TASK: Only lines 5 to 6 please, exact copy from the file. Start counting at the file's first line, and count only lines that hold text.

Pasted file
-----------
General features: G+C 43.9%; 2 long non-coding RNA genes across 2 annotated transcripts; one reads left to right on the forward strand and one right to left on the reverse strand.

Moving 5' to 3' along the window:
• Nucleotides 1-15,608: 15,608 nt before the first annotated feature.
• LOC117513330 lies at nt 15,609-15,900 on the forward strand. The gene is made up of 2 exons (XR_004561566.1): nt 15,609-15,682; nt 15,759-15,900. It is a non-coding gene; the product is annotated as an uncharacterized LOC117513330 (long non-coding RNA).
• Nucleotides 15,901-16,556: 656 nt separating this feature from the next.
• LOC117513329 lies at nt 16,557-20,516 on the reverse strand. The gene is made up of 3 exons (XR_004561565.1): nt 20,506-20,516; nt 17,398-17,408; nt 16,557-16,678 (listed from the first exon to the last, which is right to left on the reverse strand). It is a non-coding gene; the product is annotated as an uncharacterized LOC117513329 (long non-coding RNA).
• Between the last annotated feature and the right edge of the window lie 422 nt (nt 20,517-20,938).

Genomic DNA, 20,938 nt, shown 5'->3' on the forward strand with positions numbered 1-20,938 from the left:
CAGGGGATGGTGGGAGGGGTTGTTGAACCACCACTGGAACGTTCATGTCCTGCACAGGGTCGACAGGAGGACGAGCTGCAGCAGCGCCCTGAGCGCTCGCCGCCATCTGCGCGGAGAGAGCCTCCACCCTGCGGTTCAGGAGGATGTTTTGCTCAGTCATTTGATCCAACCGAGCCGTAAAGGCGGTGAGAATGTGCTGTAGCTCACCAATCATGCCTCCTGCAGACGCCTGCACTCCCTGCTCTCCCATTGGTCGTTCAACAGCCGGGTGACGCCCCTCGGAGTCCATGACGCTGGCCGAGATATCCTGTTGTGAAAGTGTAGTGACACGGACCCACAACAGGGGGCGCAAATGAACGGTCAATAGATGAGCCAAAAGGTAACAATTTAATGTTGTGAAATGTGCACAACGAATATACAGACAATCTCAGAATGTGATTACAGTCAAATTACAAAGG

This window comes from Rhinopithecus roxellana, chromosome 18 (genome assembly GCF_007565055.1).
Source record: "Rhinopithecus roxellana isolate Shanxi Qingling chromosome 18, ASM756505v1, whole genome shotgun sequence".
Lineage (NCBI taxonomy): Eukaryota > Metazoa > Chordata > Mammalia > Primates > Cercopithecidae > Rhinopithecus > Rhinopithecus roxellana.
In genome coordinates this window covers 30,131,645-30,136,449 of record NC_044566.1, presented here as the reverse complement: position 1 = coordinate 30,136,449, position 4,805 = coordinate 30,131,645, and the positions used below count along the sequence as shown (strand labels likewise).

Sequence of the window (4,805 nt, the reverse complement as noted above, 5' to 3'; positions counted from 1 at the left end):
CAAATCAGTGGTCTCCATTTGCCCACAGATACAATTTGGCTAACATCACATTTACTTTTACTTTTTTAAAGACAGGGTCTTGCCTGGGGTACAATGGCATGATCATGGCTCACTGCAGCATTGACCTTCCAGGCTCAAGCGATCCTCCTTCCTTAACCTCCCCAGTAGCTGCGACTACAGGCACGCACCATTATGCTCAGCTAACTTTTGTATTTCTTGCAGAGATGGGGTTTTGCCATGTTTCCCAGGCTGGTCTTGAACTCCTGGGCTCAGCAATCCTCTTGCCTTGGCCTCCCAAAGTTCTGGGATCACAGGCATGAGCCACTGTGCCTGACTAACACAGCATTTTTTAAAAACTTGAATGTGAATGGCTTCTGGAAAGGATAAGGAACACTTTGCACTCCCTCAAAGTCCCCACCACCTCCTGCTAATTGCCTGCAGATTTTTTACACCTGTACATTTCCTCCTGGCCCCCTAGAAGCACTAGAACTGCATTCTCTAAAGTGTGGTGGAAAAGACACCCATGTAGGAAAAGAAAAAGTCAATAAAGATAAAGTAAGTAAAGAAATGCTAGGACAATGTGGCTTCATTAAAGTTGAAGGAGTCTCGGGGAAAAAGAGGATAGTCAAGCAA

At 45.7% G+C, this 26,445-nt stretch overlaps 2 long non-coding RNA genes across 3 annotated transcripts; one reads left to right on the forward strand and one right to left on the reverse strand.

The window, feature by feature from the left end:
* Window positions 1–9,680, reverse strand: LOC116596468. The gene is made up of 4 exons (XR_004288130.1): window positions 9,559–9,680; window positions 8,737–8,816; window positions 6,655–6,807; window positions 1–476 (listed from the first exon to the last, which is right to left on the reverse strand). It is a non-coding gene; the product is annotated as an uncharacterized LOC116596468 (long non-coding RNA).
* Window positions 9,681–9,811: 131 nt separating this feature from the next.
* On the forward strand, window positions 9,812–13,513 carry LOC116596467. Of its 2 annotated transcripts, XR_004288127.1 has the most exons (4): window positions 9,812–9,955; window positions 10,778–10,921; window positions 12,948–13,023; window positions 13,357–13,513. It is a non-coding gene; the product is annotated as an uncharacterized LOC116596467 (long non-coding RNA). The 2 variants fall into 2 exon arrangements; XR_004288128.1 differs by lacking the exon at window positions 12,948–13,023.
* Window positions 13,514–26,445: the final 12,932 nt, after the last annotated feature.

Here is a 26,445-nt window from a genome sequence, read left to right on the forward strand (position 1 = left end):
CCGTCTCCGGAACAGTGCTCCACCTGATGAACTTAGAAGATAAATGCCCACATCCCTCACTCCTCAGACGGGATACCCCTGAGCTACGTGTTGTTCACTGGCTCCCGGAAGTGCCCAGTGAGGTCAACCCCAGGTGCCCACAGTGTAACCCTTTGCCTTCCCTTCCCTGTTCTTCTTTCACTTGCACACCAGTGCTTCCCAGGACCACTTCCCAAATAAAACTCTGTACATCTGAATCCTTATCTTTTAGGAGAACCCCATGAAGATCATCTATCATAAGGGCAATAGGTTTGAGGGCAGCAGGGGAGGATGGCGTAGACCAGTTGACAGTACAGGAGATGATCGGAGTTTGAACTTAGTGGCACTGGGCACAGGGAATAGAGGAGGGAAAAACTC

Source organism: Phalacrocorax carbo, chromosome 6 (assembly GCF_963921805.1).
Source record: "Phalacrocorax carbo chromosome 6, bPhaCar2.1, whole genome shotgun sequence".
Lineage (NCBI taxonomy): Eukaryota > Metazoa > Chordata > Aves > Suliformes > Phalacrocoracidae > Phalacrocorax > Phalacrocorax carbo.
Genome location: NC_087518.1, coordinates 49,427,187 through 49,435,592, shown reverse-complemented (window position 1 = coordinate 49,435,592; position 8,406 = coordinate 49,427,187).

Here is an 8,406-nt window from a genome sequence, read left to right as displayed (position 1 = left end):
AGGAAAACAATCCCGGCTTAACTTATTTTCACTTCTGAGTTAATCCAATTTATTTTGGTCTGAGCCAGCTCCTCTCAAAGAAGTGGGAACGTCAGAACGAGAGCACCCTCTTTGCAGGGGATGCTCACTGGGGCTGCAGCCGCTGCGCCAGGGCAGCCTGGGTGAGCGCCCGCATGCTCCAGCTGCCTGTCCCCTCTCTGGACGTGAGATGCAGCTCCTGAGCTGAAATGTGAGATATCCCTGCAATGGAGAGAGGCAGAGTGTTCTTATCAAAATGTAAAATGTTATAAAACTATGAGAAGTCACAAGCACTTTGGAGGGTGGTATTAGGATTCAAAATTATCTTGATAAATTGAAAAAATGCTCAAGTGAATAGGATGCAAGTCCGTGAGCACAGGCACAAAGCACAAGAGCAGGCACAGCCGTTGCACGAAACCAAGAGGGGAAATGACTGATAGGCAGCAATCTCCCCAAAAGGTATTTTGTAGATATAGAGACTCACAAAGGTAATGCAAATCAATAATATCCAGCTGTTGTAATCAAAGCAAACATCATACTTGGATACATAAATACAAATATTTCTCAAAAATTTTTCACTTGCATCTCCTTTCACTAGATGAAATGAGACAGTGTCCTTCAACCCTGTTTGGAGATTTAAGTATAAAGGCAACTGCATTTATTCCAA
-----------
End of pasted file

• Nucleotides 15,901-16,556: 656 nt separating this feature from the next.
• LOC117513329 lies at nt 16,557-20,516 on the reverse strand. The gene is made up of 3 exons (XR_004561565.1): nt 20,506-20,516; nt 17,398-17,408; nt 16,557-16,678 (listed from the first exon to the last, which is right to left on the reverse strand). It is a non-coding gene; the product is annotated as an uncharacterized LOC117513329 (long non-coding RNA).